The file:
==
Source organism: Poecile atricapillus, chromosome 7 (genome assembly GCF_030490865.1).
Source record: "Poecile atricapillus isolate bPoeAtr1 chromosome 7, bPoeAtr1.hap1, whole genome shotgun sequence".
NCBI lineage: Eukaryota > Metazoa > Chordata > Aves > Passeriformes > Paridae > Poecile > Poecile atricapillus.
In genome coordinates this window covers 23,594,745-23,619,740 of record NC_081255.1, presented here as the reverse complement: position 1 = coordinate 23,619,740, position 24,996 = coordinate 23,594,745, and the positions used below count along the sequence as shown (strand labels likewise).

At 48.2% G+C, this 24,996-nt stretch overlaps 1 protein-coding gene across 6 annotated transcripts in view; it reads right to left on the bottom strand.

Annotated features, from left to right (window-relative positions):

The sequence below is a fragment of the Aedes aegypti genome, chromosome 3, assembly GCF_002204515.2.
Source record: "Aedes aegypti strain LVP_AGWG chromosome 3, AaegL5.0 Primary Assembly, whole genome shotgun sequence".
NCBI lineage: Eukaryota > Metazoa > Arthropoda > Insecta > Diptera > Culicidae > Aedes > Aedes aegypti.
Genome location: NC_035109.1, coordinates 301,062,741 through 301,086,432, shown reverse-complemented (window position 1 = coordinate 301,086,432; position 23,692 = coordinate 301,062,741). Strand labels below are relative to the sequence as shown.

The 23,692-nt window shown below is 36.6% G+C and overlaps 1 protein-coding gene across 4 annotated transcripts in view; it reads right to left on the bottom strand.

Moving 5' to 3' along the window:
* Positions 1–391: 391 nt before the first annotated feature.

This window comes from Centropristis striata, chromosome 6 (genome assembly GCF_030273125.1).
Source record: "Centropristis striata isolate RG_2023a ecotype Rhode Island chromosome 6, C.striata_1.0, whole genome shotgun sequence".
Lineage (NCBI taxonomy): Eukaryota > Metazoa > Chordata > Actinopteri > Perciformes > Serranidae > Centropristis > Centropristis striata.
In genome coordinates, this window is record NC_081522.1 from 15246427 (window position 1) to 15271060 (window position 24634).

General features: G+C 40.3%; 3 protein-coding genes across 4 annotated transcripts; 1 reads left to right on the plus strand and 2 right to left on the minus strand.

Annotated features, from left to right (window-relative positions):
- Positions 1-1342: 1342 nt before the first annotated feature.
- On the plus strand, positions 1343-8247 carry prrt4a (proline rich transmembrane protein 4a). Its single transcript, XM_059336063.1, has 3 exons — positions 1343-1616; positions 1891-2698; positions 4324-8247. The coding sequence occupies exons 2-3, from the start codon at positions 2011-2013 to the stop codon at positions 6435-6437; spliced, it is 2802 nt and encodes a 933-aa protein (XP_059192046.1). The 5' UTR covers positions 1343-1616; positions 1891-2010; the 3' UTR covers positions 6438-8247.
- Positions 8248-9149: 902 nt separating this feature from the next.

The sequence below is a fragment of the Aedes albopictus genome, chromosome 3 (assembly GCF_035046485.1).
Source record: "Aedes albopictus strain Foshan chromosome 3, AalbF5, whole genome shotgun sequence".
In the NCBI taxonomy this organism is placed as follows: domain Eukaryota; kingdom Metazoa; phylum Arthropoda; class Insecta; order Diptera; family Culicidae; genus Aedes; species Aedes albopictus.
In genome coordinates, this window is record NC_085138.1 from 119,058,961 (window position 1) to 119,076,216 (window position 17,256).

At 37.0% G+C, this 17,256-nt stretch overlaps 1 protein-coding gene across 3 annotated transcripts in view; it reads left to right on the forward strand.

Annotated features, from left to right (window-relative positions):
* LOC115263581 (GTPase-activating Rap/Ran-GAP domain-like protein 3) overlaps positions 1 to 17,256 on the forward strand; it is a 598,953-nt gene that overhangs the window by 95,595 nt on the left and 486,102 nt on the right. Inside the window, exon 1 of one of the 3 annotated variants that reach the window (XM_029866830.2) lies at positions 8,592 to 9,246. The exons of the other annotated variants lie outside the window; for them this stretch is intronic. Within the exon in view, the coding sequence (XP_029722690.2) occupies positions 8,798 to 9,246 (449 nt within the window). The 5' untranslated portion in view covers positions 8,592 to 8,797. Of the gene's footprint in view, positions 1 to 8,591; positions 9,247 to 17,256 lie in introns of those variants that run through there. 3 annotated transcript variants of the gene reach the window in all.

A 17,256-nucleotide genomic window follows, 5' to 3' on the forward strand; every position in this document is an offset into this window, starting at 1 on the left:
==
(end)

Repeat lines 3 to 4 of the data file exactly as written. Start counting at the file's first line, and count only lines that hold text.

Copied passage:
NCBI lineage: Eukaryota > Metazoa > Chordata > Aves > Passeriformes > Paridae > Poecile > Poecile atricapillus.
In genome coordinates this window covers 23,594,745-23,619,740 of record NC_081255.1, presented here as the reverse complement: position 1 = coordinate 23,619,740, position 24,996 = coordinate 23,594,745, and the positions used below count along the sequence as shown (strand labels likewise).